Nation wavers on women’s work

Jeane Anastas, PhD, LMSWFrom the President

Women’s work was a political hot topic in April, leading some pundits to declare that the “gender wars” were the first big battle of the 2012 presidential campaign.

It began with Mitt Romney talking about his wife, Ann, as his best source of information about what women want and need economically. This was followed by a commentator associated with Democrats deriding Mrs. Romney as a “stay at home mom” who “had never worked a day in her life.”

At times, neither political party seemed able to address the realities of women’s work effectively, which reflects our nation’s deep ambivalence about the topic.

Our policies, as applied to the poor, do not value or even permit being a “stay at home mom.” There appears to be a political consensus in the United States about “workfare” — that those who turn to public assistance for economic help must agree to work.

Statistically, the majority of all women in the United States are employed, even when their children are very young. Providing subsidized day care for preschool children, to support employment outside the home, is surely a much-needed and valued benefit that the TANF (Temporary Assistance for Needy Families) program can provide.

Historically, the ideal of the two-parent family with a stay-at-home wife was an anomaly of the white middle class in the mid-20th century. However, because of this legacy, it is assumed that Ann Romney’s care and attention to her children is of benefit to them — she is a “fit” mother.

In response to the criticisms of her, Ann Romney noted that it was “hard work” rearing her children, as we know it is for anyone — employed or not — who does a responsible job of it, as first lady Michelle Obama also mentions.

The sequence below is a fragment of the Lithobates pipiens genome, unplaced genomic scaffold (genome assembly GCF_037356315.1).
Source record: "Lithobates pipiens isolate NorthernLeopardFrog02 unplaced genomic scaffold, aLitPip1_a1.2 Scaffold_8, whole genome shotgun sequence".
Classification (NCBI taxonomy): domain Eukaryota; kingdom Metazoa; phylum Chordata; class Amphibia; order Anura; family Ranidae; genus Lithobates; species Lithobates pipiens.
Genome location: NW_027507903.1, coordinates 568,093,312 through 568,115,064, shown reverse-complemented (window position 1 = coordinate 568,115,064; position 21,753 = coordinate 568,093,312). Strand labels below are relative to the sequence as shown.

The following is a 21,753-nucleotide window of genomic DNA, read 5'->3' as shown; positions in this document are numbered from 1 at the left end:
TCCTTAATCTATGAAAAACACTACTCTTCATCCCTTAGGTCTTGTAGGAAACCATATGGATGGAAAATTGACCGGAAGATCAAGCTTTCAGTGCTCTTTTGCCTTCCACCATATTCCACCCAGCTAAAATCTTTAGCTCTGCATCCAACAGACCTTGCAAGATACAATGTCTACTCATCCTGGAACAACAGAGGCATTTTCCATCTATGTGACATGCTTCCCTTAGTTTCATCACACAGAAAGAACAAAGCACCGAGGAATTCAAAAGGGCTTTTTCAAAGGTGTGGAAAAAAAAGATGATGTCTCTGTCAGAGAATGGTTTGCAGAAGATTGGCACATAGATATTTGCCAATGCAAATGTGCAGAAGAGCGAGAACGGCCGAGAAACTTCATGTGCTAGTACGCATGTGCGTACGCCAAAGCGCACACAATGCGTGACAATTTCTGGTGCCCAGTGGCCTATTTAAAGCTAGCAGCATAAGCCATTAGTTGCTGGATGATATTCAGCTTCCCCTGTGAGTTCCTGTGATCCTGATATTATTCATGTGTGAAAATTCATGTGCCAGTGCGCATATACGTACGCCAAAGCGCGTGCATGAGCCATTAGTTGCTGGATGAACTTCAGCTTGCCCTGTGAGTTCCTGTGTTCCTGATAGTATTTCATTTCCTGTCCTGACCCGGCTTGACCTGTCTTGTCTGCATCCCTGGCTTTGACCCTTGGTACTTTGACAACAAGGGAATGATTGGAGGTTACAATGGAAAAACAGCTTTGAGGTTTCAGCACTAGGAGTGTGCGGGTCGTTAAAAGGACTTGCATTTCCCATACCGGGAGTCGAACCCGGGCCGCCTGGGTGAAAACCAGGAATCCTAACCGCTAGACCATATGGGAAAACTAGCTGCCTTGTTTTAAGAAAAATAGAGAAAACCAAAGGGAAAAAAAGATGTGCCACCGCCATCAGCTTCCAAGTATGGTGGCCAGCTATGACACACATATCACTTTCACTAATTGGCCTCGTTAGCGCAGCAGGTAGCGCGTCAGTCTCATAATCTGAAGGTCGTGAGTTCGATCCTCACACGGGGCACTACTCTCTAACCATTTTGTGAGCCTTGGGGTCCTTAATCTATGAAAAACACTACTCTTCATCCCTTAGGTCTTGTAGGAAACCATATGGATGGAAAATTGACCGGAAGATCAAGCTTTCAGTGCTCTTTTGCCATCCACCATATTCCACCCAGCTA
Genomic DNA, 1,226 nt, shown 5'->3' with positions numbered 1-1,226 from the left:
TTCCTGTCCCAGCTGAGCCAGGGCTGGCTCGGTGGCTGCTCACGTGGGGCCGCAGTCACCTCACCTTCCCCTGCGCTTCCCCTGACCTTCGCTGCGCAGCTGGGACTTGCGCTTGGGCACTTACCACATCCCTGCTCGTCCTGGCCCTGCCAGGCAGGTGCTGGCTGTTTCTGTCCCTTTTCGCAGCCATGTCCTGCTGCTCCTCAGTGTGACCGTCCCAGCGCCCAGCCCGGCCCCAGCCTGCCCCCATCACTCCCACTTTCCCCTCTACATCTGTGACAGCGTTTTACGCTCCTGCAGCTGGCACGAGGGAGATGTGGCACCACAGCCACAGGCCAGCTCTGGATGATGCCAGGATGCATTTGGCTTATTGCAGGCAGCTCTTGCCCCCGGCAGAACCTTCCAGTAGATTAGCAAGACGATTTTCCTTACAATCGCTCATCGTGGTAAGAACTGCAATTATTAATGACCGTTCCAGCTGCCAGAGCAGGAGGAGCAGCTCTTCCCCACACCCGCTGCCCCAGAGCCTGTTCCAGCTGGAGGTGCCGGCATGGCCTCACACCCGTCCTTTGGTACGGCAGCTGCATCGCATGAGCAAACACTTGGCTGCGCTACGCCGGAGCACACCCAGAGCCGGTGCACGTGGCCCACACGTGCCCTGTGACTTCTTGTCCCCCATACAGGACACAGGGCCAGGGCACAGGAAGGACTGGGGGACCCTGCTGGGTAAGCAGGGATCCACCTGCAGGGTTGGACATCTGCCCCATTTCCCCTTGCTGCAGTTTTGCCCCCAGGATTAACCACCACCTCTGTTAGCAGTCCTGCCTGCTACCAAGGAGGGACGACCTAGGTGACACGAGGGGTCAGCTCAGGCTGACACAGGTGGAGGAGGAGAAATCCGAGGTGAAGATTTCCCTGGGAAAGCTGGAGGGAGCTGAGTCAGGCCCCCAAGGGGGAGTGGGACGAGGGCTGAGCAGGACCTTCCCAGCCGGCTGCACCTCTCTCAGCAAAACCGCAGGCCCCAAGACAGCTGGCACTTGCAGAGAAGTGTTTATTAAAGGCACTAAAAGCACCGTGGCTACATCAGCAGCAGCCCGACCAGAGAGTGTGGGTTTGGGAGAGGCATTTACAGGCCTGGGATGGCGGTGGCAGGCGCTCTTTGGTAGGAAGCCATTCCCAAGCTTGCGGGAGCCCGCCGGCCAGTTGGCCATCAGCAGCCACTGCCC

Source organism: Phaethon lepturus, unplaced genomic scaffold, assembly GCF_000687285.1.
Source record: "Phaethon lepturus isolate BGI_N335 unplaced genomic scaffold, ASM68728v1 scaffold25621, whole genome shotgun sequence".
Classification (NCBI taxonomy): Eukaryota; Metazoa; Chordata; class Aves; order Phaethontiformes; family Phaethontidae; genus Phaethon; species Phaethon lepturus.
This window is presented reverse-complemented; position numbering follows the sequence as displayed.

A core principle of social work is self-determination. People should be able to make their own choices about how best to live their lives as long as their choices do not harm others. However, most employment does not pay a “family wage,” that is, it does not provide earnings that would adequately support a household, with or without children.

It usually takes two (or more) jobs and earners to make ends meet. Therefore, the choice that women (and some men) might make to forgo paid employment for child-rearing is realistic and responsible only for the affluent.

Women in the workforce still earn less than men do, although even this assertion has recently been questioned.

The pay gap varies state by state , and progress has been made since these statistics were first compiled and publicized in the 1970s.

While more women than men are found in low-wage, service-sector jobs, there are pay gaps in janitorial or table-waiting work as well as on Wall Street. Black and Hispanic women pay a bigger price in earnings than white women do.

All family and household members would benefit if women were paid more fairly.

While too much of our welfare spending may already benefit the middle class, why are we the only wealthy industrialized nation that does not offer paid parental leave?

It took until the Clinton administration to mandate family leave without risking the loss of one’s job, although the law does not mandate paid leave. While we may argue in the political arena about whether women’s (or anyone’s) unpaid work in the home, such as child-rearing, is to be valued, we seem less ready to change our policies and practices in ways that would benefit families of all kinds and at all income levels.

Social work has been concerned with both the paid employment and the “family work” of women since its beginnings. We must not get caught up in debates about who is a “good enough” mother — the one who can forgo employment for child-rearing, the one who is required to work to receive income benefits, or the one who sees no choice but to remain employed while rearing children.

The energy and the obfuscation generated by these debates only detract us from the real priority, to change our policies and practices in ways that equalize the potential of all people to earn a living and to care for one another in the ways that they think best.